Large-volume aspiration of activated charcoal is a rare complication of overdose management, and often leads to profound respiratory failure and death. We present a case of severe, refractory hypoxemia due to charcoal aspiration that was treated successfully with exogenous surfactant administration.
A 19-year-old male was admitted to an outside facility after being found unresponsive at home; he required intubation upon arrival to the Emergency Department due to hypercarbic respiratory failure. Initial oxygen saturation was 100%. Toxicology screen was positive for alcohol, marijuana, and benzodiazepines; there was also concern the patient may have ingested a fentanyl patch. A nasogastric tube was unknowing placed past the endotracheal tube cuff into the trachea, and several hundred milliliters of activated charcoal were instilled. The patient became rapidly hypoxemic and difficult to ventilate, with high airway pressures and oxygen saturations in the 70’s. He was emergently flown to our intensive care unit; his oxygen saturations remained in the 70’s despite pressure-control ventilation with an FiO2 of 1.00 and high levels of PEEP, neuromuscular paralysis, inhaled nitric oxide, and proning. Bronchoscopy revealed charcoal plugs impacted in virtually all of the distal airways; attempts to remove them via aggressive bronchoscopic lavage and use of an external percussion vest were unsuccessful. Repeat bronchoscopy was performed, with the instillation of 80 milliliters of beractant (Survanta (R), Ross USA) into each lobe. Oxygen saturations improved dramatically, increasing to the low 90’s by completion of the procedure (Figure 1). Delivered tidal volumes also increased. Copious amounts of charcoal, suspended in surfactant, were expressed from the endotracheal tube in the ensuing hour. The patient’s oxygen requirements decreased by 50% over the following 48 hours, and he was successfully extubated on hospital day 8. The patient ultimately recovered, with minimal residual pulmonary and neurologic sequelae.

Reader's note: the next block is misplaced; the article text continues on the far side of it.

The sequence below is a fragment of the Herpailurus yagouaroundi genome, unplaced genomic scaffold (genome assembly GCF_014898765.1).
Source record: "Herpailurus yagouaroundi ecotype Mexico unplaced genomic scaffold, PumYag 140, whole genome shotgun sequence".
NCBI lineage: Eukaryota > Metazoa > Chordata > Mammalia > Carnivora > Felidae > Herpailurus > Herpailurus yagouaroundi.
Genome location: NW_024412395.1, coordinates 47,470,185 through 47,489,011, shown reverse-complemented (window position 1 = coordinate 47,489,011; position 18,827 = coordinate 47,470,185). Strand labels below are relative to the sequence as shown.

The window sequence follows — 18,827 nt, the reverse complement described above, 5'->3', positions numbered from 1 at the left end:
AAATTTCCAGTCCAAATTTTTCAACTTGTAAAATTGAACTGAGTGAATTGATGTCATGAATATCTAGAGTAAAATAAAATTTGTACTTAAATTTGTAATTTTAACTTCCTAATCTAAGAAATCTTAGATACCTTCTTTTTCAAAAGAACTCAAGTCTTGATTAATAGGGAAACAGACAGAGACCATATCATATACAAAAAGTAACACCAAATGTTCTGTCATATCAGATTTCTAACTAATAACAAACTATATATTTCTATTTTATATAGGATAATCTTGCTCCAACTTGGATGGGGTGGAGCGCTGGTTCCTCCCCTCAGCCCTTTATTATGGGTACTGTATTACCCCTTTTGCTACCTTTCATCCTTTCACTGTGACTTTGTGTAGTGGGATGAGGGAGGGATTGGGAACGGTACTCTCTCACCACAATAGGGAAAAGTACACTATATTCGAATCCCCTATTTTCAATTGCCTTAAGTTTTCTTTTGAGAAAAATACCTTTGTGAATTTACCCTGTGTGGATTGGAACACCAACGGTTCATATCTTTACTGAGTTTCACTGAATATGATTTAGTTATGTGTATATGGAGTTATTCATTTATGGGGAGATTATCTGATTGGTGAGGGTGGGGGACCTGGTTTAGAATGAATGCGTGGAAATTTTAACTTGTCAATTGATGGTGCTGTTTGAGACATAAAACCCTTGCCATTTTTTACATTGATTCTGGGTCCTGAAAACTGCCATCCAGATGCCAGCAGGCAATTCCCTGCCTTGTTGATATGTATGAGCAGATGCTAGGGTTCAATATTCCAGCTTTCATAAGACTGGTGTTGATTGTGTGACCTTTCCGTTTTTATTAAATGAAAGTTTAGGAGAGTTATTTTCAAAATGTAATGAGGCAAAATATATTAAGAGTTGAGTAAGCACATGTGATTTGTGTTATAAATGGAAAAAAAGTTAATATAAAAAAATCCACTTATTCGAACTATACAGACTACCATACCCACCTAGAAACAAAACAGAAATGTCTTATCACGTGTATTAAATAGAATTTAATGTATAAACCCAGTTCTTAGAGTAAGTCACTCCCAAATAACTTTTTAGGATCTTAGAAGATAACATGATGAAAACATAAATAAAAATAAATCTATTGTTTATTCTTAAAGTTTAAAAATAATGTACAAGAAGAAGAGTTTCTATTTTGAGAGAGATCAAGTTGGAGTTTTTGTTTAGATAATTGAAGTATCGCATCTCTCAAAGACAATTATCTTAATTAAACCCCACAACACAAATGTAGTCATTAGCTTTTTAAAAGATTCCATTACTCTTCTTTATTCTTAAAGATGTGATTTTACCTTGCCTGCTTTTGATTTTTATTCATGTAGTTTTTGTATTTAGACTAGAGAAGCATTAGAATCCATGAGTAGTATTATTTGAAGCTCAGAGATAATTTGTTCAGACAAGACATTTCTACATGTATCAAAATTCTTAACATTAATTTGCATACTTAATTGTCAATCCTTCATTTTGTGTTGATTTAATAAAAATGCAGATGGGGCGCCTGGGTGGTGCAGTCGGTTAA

Activated charcoal is often administered in cases of known or suspected toxic ingestion. Although occult aspiration of small amounts of charcoal is not uncommon in mechanically ventilated patients (1), large-volume aspiration is rarely reported (2–5), and usually leads to life-threatening hypoxemia. Charcoal-mediated increases in pulmonary microvascular permeability have been suggested as a mechanism (6). In our patient, we believe that the primary cause of respiratory compromise was charcoal impaction in the small airways, and that exogenous surfactant was beneficial more due to its ability to penetrate and loosen charcoal plugs than due to its effects on alveolar surface tension. The rapid improvement in this patient’s oxygen saturation and concomitant increase in delivered volumes on pressure-control ventilation after surfactant administration argue for an immediate mechanical benefit. To our knowledge, this is the first reported use of surfactant for this purpose.
Mechanical small airway obstruction can complicate charcoal aspiration; the use of exogenous surfactant may aid in dislodging charcoal plugs.
LeRoy Essig, None.